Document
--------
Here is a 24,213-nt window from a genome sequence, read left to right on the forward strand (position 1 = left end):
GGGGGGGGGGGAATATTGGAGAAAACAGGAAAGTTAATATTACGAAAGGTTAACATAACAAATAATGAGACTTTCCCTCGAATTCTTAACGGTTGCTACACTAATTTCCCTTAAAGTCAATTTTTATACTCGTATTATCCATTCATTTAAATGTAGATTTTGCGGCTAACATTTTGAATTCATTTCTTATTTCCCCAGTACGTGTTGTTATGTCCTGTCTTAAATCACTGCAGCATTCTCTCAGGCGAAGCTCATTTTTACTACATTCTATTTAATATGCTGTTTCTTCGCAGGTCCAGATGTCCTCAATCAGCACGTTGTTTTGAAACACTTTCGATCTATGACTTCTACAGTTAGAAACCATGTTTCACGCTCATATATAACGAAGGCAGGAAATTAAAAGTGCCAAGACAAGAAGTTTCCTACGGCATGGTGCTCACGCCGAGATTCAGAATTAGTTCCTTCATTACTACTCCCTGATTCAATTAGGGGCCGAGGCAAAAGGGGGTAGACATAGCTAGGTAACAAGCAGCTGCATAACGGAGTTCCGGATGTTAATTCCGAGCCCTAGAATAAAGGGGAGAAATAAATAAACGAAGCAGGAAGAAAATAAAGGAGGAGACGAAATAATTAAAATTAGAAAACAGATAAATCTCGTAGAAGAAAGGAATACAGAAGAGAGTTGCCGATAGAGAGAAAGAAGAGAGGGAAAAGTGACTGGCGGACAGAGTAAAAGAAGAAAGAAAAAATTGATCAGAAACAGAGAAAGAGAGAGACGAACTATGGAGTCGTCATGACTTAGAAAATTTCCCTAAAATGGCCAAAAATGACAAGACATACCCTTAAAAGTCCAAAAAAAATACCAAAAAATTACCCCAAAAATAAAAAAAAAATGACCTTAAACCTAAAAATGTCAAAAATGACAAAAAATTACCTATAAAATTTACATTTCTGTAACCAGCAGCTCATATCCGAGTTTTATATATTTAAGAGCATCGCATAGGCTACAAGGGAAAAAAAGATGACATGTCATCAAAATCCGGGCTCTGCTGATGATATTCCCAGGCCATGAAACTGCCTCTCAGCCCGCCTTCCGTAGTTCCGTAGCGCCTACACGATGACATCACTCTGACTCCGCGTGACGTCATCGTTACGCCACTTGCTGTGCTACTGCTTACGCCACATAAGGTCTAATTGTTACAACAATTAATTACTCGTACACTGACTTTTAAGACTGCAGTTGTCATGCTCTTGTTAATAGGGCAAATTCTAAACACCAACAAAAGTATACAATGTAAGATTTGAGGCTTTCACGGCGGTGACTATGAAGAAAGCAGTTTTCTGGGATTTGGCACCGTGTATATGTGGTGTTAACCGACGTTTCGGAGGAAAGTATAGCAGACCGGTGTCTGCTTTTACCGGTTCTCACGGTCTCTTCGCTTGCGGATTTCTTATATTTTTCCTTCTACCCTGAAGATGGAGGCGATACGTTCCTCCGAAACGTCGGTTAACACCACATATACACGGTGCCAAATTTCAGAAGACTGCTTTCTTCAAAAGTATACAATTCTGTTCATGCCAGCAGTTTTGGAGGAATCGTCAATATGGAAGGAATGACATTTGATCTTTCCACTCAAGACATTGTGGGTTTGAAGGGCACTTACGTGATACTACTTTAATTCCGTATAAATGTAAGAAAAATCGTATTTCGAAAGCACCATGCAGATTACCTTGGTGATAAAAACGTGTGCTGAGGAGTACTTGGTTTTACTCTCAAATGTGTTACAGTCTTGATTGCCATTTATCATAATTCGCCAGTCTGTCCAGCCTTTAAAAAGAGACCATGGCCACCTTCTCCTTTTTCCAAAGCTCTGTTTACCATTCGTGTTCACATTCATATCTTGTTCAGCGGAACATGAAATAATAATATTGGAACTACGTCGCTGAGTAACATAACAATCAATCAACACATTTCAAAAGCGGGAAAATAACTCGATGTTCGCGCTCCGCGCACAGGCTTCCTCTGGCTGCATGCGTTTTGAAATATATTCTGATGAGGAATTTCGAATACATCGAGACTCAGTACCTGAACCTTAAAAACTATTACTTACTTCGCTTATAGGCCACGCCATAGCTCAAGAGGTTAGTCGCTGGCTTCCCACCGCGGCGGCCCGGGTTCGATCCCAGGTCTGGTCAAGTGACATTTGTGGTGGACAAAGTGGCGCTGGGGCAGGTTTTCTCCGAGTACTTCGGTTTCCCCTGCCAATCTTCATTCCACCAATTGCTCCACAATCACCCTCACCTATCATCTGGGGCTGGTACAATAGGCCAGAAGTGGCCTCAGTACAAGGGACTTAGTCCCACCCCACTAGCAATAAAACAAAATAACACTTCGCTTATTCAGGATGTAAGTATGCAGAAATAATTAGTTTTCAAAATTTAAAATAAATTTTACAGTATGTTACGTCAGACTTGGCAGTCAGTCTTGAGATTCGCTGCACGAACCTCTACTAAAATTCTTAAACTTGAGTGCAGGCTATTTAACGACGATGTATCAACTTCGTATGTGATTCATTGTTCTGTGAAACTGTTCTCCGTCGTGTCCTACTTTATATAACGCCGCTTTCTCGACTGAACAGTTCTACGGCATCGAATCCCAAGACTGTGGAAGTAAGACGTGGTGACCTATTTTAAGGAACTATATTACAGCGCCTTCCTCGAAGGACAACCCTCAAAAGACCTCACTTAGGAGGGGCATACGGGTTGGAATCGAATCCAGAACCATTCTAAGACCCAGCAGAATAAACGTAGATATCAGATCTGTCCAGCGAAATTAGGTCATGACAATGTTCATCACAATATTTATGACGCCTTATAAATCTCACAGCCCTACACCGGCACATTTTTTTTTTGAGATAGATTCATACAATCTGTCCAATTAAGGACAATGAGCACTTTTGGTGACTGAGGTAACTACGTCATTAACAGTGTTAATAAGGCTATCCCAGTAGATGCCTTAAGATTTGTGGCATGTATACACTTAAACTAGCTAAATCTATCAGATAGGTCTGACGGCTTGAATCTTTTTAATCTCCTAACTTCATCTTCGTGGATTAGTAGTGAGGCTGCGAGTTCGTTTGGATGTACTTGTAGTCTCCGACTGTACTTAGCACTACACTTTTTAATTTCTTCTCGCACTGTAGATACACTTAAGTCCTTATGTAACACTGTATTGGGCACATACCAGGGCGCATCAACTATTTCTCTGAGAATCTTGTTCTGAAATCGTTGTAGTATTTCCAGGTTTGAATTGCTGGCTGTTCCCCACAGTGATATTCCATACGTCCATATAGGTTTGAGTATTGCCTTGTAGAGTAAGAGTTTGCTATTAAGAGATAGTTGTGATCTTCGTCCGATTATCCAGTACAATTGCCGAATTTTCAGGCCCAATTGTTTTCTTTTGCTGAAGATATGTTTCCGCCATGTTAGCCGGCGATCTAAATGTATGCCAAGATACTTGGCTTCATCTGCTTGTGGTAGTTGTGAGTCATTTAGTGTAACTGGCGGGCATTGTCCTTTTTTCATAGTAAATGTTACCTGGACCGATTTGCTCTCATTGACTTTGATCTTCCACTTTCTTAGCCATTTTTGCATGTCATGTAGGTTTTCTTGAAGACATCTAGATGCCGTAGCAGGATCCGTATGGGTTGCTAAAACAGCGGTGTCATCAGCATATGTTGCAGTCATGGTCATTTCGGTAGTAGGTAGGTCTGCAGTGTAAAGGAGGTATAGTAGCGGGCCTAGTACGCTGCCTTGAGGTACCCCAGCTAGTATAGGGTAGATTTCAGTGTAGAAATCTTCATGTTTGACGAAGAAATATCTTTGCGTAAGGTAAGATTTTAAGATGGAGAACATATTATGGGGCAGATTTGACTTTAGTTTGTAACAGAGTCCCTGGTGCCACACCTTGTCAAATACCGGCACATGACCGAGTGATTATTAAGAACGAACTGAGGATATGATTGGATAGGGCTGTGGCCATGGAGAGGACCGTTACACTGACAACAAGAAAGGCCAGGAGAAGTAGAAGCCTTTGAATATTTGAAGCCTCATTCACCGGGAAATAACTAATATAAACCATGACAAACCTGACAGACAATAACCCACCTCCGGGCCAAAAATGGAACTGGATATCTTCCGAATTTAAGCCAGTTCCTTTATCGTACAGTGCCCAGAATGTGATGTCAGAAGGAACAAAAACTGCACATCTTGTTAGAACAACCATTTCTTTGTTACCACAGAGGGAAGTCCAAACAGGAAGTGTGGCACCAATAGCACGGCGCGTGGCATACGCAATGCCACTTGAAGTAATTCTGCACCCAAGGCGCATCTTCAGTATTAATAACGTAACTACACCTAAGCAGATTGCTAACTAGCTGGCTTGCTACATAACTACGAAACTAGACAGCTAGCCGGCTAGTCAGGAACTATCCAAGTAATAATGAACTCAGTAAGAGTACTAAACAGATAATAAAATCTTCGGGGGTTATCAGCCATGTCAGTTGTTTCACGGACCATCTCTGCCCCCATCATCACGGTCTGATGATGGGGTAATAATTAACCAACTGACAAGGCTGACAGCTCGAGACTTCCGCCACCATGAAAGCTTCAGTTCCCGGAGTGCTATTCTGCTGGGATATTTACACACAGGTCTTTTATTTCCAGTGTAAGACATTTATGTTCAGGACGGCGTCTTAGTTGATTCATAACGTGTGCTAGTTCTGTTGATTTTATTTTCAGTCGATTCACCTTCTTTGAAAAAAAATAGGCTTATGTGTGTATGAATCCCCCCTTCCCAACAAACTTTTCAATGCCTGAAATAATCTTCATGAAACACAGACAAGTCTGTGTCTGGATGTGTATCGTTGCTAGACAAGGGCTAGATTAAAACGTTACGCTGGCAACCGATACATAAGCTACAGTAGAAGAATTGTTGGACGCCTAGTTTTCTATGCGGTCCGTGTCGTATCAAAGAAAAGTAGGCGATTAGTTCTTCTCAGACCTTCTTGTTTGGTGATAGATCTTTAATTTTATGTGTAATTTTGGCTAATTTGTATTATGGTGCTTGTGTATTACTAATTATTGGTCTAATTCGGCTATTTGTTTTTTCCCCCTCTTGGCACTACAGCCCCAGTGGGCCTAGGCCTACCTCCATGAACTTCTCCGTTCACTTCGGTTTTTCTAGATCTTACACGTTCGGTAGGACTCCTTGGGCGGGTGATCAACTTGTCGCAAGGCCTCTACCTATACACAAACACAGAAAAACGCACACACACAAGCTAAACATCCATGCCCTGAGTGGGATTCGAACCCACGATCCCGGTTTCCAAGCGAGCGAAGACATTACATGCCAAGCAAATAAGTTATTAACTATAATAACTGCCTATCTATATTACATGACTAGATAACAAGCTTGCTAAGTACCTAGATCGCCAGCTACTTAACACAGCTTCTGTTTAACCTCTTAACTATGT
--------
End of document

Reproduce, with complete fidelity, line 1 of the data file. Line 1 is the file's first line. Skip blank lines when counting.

Here is a 24,213-nt window from a genome sequence, read left to right on the forward strand (position 1 = left end):